Chicago ‘tow-and-sell’ operation flips 50K cars, buries drivers in debt
Chicago has seized and sold nearly 50,000 impounded vehicles since 2011, hitching drivers to mounting debts, a recent investigation found. The city’s ticketing laws disproportionately harm low-income residents.
Ticketed vehicles in Chicago find their way to the impound yard with surprising frequency, a recent investigation found. And the inability to cover a host of fines and fees often costs residents their cars.
Analyzing thousands of towing records, WBEZ identified nearly 50,000 instances since 2011 in which the city seized – and then sold – residents’ personal vehicles.
This practice of “tow-and-sell” can occur when a driver racks up unpaid tickets and related fines and fees, prompting the city to confiscate the driver’s vehicle. Those fines can pile up quickly: As few as two outstanding traffic citations – such as a $60 parking ticket or a $200 fine for a missing city sticker – can be enough for the city to “boot” an owner’s car.
If owners fail to pay a $100 boot removal fee within 24 hours, the city has the vehicle towed – adding a $150 towing fee. Once impounded, motorists incur daily storage fees on top of earlier citations and late fees. In as little as three weeks, the city can assume the authority to sell the vehicle, usually at scrap price, to a private towing company.
What’s worse, none of the funds collected from those sales go toward paying down the car owners’ ticket debts. As WBEZ points out, the city’s website states that the “involuntary surrender of your vehicle to the City does not waive or decrease any outstanding debt you owe the City.”
Where does the money go? According to the report, the city and its towing contractor have banked millions off the city’s tow-and-sell operation. Those forced to permanently forfeit their vehicle, meanwhile, continue accumulating debt while scrambling to find ways to get to work or drop their children at school.
Paying down a ticket after racking up a string of late fees can be tough for low-income residents. The combined cost of tickets, fees and punitive fines leave drivers thousands of dollars in debt after losing their vehicle to the city. WBEZ found the “vast majority” of cars swept through the city’s tow-and-sell cycle came from the city’s low-income areas.
A 2017 analysis by ProPublica found the rate of Chapter 13 filings in predominately black areas of Chicago had doubled since 2009. That came following an earlier investigation by the Chicago Tribune which found the city’s red-light camera ticket revenue tripled between 2006 and 2013, strongly suggesting a correlation between red-light camera tickets and the sharp rise in Chapter 13 filings.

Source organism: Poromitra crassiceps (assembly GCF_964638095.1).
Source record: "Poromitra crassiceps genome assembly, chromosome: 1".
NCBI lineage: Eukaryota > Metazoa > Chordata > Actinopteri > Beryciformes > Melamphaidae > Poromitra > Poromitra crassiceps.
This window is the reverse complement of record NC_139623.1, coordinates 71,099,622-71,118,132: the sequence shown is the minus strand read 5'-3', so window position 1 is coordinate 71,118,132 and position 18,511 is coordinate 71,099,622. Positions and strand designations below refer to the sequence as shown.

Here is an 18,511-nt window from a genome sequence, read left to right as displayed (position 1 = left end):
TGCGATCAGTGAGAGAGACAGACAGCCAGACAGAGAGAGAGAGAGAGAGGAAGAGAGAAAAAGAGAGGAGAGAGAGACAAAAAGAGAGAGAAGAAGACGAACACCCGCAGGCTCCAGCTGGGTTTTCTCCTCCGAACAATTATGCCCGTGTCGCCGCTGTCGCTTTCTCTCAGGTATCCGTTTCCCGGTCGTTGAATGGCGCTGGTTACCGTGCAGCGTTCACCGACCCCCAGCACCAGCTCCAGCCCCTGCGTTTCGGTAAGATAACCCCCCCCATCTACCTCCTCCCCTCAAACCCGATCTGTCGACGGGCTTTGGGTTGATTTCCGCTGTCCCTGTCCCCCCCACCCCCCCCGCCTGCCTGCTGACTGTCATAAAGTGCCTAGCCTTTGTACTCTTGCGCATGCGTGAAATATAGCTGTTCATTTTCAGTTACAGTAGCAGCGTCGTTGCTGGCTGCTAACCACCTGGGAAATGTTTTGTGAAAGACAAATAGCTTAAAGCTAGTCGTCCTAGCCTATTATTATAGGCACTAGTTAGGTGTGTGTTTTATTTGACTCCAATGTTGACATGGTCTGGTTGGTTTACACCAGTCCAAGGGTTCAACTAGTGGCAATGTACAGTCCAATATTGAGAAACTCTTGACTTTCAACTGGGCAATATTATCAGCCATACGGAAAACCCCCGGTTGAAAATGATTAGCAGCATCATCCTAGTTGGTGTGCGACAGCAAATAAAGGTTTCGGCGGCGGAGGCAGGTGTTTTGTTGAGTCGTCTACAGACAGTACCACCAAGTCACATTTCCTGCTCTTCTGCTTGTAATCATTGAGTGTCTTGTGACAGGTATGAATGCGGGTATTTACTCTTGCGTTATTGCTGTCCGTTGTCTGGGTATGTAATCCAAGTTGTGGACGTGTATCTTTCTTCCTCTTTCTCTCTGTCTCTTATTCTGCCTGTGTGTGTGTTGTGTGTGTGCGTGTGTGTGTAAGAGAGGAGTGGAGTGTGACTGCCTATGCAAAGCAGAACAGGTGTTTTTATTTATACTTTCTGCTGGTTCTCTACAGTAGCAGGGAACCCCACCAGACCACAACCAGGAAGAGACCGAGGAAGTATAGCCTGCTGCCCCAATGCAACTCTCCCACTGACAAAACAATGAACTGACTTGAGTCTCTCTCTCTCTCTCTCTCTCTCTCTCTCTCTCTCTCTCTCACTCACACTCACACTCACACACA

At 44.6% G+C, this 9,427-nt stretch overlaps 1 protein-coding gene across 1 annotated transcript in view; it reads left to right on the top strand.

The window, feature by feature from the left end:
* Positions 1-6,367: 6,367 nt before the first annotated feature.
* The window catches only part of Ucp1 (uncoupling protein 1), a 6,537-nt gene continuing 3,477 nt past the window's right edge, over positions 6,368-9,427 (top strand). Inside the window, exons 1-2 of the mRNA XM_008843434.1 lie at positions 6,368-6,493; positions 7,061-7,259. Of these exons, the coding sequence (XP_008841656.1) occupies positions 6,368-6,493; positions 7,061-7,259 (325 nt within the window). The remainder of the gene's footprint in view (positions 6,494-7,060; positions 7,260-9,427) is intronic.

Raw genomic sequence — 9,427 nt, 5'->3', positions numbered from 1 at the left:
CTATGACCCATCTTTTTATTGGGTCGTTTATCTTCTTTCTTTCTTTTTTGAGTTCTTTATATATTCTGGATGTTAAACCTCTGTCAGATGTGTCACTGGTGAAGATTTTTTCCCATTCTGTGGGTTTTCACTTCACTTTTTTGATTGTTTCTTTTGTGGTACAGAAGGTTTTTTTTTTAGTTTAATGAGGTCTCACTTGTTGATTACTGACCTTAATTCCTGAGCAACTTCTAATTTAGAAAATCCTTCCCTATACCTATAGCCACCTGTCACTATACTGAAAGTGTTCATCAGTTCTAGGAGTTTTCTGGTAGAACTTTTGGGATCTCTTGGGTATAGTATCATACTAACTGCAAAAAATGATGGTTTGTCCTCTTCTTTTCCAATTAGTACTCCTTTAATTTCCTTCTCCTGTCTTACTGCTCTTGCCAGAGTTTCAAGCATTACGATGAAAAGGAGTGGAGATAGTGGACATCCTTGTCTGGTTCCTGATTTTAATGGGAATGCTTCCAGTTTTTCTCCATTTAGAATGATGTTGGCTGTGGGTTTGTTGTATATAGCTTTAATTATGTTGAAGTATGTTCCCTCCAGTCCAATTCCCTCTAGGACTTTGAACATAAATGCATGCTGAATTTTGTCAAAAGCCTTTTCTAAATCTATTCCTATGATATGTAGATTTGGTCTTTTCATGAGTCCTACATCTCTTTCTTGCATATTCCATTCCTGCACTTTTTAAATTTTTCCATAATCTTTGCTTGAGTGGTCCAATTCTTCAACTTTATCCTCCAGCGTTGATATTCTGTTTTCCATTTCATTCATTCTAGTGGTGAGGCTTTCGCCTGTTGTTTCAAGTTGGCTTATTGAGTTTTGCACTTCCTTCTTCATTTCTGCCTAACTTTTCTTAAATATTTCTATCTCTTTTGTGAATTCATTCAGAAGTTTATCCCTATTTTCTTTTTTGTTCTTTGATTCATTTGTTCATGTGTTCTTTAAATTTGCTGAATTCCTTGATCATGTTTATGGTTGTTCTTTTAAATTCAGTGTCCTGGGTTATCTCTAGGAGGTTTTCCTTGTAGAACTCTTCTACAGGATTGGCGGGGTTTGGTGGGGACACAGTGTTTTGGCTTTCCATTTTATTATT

The Chicago Jobs Council, a nonprofit advocacy organization, argues that the city’s aggressive debt-collection practices restrict employment opportunities for those who most need them. Without reliable transportation, disadvantaged Chicagoans are unable to pursue job prospects.
If Chicago’s tow-and-sell penalty seems excessive, so too is its classification of ticket debt delinquency. Chicago categorizes those with outstanding ticket payments as “scofflaws,” an archaic term used to describe criminals during the Prohibition era, WBEZ points out. Illinois Comptroller Susana Mendoza – former city clerk and current mayoral candidate – ramped up enforcement against vehicle sticker “scofflaws” in 2014.
Unfortunately, the operation hasn’t appeared to slow down: In 2017, Chicago booted 67,000 vehicles for unpaid tickets, impounded 20,000 of them and eventually sold 8,000.
A Cook County resident is currently challenging the city’s ticketing practices with a class-action lawsuit filed in July 2018. The suit alleges the city has issued multiple tickets to the same vehicles on the same day, a violation of city code. A second plaintiff sued the city over the program in November 2018.
Chicago’s tow-and-sell penalties increased markedly after Mayor Rahm Emanuel took office in 2011. Emanuel hiked a number of fines and expanded the city’s controversial red-light camera program, according to WBEZ.
Come March, a new administration will inhabit City Hall. Emanuel’s successor should reconsider the city’s heavy-handed approach toward debt collections and how it inordinately hurts low income residents trying to find or keep jobs.